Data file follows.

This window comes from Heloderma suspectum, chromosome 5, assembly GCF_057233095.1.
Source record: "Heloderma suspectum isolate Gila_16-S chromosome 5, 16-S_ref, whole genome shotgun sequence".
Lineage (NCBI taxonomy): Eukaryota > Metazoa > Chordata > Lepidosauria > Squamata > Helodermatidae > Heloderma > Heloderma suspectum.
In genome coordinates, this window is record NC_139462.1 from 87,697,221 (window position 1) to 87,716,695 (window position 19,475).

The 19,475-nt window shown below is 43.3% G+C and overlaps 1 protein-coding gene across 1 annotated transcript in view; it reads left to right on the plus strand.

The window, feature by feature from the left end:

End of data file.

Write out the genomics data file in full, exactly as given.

This window comes from Heloderma suspectum, chromosome 5, assembly GCF_057233095.1.
Source record: "Heloderma suspectum isolate Gila_16-S chromosome 5, 16-S_ref, whole genome shotgun sequence".
Lineage (NCBI taxonomy): Eukaryota > Metazoa > Chordata > Lepidosauria > Squamata > Helodermatidae > Heloderma > Heloderma suspectum.
In genome coordinates, this window is record NC_139462.1 from 87,697,221 (window position 1) to 87,716,695 (window position 19,475).

The 19,475-nt window shown below is 43.3% G+C and overlaps 1 protein-coding gene across 1 annotated transcript in view; it reads left to right on the plus strand.

The window, feature by feature from the left end: